Editor’s note: This essay is part of a series in which local experts were asked: “What would it take to solve the Asheville area’s affordable housing problem?”
Affordable housing is part of a community’s total economic development picture. Yet in Asheville, the two are viewed and treated separately. Economic development officials work on providing more jobs for residents; housing officials work on providing more homes for the workforce. The underlying economic fact is that the single biggest monthly expense for any worker is typically their rent or mortgage payment. And in Asheville, wages are low, and housing costs are high. That’s the basic disconnect.
If we broke down all the jobs we’ve recruited in the last five years, how many of those workers are being paid a living wage? We hear about the “average wages,” but we can’t keep assessing the jobs we recruit based on the averages. We need to consider the actual wage rates so we can see if these new jobs will enable workers to support a home and a family. It’s OK if most of them don’t, because that’s the reality of our tourism economy. However, we have to be brave enough to ask that question.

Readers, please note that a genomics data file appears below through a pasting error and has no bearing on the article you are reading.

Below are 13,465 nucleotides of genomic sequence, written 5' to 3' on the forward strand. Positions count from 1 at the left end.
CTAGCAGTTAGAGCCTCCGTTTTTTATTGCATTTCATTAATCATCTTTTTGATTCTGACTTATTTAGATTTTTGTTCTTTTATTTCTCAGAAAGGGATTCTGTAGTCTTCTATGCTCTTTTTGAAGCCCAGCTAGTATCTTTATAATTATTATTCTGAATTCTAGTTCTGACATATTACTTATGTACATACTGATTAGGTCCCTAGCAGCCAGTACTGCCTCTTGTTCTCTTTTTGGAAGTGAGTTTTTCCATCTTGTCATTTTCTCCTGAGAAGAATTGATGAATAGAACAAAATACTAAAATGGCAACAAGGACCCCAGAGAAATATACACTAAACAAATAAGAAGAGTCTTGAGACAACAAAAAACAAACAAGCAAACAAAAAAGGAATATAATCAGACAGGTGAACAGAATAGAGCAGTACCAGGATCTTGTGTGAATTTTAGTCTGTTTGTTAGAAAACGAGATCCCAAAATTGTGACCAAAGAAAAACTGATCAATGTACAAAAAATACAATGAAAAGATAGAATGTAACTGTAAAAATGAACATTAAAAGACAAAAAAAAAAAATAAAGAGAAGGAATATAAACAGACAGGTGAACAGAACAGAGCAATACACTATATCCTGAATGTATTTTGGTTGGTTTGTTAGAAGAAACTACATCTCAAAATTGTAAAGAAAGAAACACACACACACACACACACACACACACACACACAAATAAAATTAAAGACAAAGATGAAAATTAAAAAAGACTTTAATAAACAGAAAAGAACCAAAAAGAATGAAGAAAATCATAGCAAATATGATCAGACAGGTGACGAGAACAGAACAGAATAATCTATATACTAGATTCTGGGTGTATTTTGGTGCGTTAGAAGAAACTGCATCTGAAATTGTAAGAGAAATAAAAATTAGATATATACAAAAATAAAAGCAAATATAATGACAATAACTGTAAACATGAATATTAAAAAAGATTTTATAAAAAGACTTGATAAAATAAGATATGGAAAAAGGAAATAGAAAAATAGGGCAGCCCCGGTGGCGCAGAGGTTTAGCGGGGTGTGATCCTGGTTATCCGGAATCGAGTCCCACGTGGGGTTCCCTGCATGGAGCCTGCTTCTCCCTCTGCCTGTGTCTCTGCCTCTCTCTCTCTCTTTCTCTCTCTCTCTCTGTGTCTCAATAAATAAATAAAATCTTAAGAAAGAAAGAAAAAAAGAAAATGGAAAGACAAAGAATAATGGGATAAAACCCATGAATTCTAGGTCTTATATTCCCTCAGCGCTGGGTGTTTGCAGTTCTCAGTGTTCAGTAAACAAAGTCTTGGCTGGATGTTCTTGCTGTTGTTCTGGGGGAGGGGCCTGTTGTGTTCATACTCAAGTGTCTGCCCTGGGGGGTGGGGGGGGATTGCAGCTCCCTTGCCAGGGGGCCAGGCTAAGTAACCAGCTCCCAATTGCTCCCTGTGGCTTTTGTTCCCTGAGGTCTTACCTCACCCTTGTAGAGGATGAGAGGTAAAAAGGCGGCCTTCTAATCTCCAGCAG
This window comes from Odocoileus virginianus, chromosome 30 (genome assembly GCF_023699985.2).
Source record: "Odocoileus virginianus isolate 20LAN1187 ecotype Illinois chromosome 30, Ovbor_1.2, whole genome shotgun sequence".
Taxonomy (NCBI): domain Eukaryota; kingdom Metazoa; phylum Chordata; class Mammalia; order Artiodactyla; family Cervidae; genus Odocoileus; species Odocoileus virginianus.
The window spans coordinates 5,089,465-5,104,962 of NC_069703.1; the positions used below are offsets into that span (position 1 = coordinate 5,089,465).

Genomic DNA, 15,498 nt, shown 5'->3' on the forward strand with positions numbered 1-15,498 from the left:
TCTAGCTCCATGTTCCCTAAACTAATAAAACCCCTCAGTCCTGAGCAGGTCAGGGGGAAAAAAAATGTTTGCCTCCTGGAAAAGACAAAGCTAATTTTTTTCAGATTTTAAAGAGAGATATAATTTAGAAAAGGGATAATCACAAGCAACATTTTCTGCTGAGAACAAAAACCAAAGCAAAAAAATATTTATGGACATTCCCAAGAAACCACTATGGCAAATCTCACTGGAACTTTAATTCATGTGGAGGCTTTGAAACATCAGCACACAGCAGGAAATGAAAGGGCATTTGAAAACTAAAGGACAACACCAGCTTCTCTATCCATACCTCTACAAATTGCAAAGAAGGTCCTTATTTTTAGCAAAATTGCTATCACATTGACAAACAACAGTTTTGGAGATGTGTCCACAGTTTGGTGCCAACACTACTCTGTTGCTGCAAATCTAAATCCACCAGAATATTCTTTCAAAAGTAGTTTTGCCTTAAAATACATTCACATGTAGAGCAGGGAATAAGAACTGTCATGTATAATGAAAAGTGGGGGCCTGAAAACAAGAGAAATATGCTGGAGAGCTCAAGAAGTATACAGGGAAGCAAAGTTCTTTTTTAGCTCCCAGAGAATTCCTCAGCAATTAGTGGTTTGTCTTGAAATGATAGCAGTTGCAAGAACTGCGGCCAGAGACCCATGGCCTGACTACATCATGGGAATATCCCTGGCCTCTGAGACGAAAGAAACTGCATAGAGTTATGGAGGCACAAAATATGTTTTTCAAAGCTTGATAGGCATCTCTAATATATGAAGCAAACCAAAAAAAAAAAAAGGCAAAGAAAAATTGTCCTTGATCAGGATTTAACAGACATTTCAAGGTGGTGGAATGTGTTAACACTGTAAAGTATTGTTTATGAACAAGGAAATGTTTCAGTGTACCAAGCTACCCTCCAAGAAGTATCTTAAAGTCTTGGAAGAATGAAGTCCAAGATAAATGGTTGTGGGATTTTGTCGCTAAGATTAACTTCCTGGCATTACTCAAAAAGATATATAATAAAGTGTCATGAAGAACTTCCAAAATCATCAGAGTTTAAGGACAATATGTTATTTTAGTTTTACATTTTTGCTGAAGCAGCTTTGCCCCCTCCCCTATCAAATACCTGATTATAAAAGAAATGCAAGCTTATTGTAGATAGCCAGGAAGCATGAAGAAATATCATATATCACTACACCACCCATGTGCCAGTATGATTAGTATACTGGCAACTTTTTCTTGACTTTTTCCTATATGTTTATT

Let’s take a hard look at the past five years and ask: How many jobs did we create? What will each of these jobs pay? How much did we pay the corporations bringing the jobs, and therefore, how much was paid to subsidize each one? How many of those jobs won’t pay enough to allow the worker to afford a modest apartment or home? How many workforce homes did we create in that same five-year period? How much funding did we use to incentivize the construction of true workforce housing?
Government funds are used to boost both job growth and affordable/workforce housing: All we have to do is match them up. For every job created with a subsidy that doesn’t provide a living wage, let’s provide a genuinely affordable home.
— Cindy Visnich Weeks
Vice President, Director of Community Investments
Mountain Housing Opportunities Inc.